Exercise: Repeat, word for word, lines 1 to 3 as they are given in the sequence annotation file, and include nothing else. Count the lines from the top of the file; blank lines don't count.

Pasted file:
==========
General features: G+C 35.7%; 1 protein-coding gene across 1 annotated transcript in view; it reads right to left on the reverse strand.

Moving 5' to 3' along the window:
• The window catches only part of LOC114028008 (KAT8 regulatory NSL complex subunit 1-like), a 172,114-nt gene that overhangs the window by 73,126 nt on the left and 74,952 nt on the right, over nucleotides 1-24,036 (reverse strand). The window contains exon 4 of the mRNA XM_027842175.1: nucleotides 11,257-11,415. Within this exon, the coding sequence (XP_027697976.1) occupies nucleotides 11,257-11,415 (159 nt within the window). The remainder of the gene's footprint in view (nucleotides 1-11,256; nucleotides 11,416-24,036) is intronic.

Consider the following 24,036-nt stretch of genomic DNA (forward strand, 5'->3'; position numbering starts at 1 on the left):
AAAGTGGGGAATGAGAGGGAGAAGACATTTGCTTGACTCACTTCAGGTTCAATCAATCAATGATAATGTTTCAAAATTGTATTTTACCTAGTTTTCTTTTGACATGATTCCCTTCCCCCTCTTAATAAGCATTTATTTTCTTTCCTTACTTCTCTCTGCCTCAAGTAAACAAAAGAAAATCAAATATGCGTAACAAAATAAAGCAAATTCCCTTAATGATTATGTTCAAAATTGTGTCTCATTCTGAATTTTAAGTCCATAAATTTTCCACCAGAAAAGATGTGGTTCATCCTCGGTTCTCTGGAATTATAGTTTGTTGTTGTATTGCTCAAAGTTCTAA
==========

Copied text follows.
General features: G+C 35.7%; 1 protein-coding gene across 1 annotated transcript in view; it reads right to left on the reverse strand.

Moving 5' to 3' along the window:
• The window catches only part of LOC114028008 (KAT8 regulatory NSL complex subunit 1-like), a 172,114-nt gene that overhangs the window by 73,126 nt on the left and 74,952 nt on the right, over nucleotides 1-24,036 (reverse strand). The window contains exon 4 of the mRNA XM_027842175.1: nucleotides 11,257-11,415. Within this exon, the coding sequence (XP_027697976.1) occupies nucleotides 11,257-11,415 (159 nt within the window). The remainder of the gene's footprint in view (nucleotides 1-11,256; nucleotides 11,416-24,036) is intronic.